Bernard Ingham: A conundrum in the fight for freedom

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THE French poet, Charles Peguy, once made a profound statement: “Tyranny is always better organised than freedom.” He certainly found it lethally organised. He was shot dead defending freedom on the Western Front in 1914.

His view, though, does not explain why, for example, Hitler and Stalin did not prevail. Let’s hope tyrants will always eventually be seen off by man’s lust for life, but don’t count on it.

Freedom is going through a difficult patch these days. Putin and his henchmen want to end it in the Ukraine and other former Soviet satellites in Eastern Europe. The Islamic world is beset by medieval zealots who wish to imprison millions in their interpretation of the Koran.

Hong Kongers are discovering China’s limits to freedom in denying them a free choice of governors. Much of Africa has little experience of either freedom or effective organisation, but Peguy’s dictum generally holds there. Its tyrannies are better organised than the millions who wish to be free.

In the West the problem is entirely different. Freedom seems to be getting in the way of preserving it.

This brings me to the concept of freedom. Absolute freedom does not exist on this planet. Even the undiscovered tribes of the Amazon, untainted by contact with “civilised” man, are conditioned by their environment, customs and sense of preservation.

In the West, our freedom is circumscribed by law, whether national or international, as well as common prudence, often fashion and, most sinisterly, by political correctness. Those of us of a certain age, however liberal in outlook, have continually to mind our “ps and qs” lest we are called all the names under the sun, notably “racist”.

Yet if we are not as free as we once were, we are among the freest people on this Earth. Let’s keep it that way.

This brings us slap up against the problem of properly protecting ourselves from the consequences of the very freedom that generates peril. As we have seen recently, it is far from clear how tough we can get with home grown jihadists. Just how much can we control their life back in the UK? Can we legitimately withdraw their passports when they try to return and render them stateless? Could we assume in law, as Boris Johnson argues, that anybody who goes to Syria and Iraq without telling the authorities is a terrorist without specific evidence?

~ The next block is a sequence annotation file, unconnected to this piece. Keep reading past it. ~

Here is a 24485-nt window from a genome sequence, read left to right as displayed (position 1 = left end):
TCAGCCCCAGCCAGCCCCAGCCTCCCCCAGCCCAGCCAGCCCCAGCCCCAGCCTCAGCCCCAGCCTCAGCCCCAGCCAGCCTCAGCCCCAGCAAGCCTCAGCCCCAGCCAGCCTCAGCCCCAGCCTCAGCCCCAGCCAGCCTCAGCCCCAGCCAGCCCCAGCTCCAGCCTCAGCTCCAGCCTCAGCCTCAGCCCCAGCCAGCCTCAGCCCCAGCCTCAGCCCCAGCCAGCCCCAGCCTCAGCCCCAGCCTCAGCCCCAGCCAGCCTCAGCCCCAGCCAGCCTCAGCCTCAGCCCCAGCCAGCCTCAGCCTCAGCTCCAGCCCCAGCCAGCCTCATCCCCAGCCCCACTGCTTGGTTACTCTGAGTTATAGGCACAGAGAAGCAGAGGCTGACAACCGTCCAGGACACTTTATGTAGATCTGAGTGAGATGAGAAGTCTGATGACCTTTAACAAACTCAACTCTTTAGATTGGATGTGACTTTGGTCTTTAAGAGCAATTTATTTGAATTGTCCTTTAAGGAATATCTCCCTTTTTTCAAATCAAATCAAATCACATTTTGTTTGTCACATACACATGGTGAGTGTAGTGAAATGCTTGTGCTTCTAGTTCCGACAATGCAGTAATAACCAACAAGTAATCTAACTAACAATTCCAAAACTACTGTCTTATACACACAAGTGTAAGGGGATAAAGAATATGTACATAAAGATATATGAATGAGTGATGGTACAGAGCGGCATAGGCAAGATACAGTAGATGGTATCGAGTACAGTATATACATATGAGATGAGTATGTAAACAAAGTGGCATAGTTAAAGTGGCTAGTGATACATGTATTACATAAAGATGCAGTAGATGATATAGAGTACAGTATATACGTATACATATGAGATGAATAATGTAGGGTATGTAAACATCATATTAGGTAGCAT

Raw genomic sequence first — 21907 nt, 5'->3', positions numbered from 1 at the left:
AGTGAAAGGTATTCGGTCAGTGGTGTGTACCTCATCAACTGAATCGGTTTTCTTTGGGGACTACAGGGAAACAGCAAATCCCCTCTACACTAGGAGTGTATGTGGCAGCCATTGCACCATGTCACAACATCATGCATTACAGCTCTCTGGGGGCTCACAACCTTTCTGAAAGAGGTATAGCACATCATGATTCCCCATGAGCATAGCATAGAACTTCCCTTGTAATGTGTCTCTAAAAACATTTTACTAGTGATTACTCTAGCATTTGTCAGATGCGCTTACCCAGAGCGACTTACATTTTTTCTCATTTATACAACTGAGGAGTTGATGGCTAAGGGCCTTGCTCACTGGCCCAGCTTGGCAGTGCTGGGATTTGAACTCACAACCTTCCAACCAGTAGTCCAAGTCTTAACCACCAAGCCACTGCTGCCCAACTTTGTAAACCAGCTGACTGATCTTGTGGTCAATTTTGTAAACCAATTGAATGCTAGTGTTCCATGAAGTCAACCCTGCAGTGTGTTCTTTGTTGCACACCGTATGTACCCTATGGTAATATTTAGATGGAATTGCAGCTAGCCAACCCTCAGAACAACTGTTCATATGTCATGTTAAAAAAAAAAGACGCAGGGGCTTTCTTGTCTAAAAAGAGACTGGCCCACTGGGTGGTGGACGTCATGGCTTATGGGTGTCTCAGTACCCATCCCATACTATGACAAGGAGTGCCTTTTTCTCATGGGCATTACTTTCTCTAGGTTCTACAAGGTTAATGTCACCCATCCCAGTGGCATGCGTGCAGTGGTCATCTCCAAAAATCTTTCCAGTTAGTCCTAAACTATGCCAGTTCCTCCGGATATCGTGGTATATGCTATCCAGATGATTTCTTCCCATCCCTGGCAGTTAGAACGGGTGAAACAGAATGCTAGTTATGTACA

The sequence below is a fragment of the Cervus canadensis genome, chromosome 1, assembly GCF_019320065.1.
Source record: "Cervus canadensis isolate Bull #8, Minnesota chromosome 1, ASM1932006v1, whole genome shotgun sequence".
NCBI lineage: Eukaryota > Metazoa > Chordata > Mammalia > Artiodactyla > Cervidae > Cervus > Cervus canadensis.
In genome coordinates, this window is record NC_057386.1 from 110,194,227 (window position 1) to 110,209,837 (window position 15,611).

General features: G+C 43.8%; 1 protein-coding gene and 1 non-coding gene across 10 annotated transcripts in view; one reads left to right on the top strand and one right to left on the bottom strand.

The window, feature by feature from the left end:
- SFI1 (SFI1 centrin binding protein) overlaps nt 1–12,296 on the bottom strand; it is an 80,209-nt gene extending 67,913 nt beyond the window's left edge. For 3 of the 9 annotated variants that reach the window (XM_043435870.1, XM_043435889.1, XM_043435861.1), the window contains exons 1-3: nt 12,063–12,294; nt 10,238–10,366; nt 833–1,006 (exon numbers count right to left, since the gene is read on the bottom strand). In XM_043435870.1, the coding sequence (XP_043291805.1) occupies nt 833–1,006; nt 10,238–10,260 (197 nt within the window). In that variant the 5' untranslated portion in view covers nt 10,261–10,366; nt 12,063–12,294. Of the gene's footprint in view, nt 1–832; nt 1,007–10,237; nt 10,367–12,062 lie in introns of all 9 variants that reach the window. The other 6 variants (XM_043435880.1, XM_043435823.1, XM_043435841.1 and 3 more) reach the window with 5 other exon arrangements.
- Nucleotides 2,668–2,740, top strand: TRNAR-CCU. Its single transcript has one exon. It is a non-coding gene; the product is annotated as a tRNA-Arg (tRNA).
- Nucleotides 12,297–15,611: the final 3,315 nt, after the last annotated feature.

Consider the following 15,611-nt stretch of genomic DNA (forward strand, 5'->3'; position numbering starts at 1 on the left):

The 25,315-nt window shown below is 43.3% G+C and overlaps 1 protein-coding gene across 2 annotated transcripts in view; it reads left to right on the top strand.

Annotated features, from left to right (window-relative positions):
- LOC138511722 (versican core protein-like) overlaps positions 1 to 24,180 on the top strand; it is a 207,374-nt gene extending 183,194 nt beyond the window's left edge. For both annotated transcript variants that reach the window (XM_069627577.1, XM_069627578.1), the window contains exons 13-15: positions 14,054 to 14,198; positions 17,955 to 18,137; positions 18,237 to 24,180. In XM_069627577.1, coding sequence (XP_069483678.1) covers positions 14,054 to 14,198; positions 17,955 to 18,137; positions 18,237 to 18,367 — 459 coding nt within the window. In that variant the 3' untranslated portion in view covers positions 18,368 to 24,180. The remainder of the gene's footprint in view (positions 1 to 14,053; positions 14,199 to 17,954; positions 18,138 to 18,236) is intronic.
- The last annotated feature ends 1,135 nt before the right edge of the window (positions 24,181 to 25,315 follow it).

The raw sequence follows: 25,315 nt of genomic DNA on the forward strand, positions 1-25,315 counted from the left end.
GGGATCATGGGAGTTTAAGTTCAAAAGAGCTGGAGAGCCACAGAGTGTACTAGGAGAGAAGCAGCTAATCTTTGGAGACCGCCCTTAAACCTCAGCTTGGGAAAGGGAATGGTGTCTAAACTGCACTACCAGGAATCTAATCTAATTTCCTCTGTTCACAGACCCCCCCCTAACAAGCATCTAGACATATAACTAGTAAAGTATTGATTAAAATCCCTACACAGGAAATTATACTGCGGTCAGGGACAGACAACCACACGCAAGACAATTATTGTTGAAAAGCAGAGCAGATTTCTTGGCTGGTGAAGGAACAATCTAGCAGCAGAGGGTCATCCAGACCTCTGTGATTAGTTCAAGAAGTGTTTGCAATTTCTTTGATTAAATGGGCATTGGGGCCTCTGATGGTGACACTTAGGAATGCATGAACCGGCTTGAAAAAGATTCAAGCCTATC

Nor can we end the problem of our security by just bashing away at the Islamic State in Syria and Iraq. We may be able to knock seven bells out of them in Syria because President Assad is listed as a war criminal. But we cannot rush into Iraq without an invitation from an acceptable Iraqi government, even though the Kurds in the North might agree.

And what good would it do if, by eliminating thousands, we radicalised untold numbers of young Muslims, not to mention others flirting with Islam?

Similarly, in the Ukraine. Do we want to start a shooting war with Russia when there is still a chance – as evidenced by Putin’s careful, though irresponsible, manoeuvrings – of containing him diplomatically? We have, as yet, no collective Nato responsibility for the Ukraine, though the annexation of the Crimea is a clear breach of international law. But who said we – or the West – should uphold it? Not, so far, the UN – which is where leadership should lie.

And so it goes on. Freedom is a devilishly difficult thing to maintain against tyrants when its maintenance is conditioned by law and human rights and when your methods are compromised by leaking such as by that self-styled saviour of freedom, Edward Snowden.

It sometimes seems that the barbarians are better protected than honest citizens in the Land of the Free.

So, spare a thought for the politicians wrestling with the problem. Their popularly perceived weakness in observing the law might actually have some strength in it. David Cameron is on a hiding to nothing with Philip Hammond and Theresa May over their handling of the Middle East and the Ukraine.

I suspect they will never quite match up to the demands of the all-action absolutist defenders of freedom. Yet we know how they can best preserve it – by steadily strangling the Islamic State as part of a global operation and keeping Putin more or less in his Kremlin box.

Monsieur Peguy needs updating. Free men must always be better organised – and smarter – than tyrants.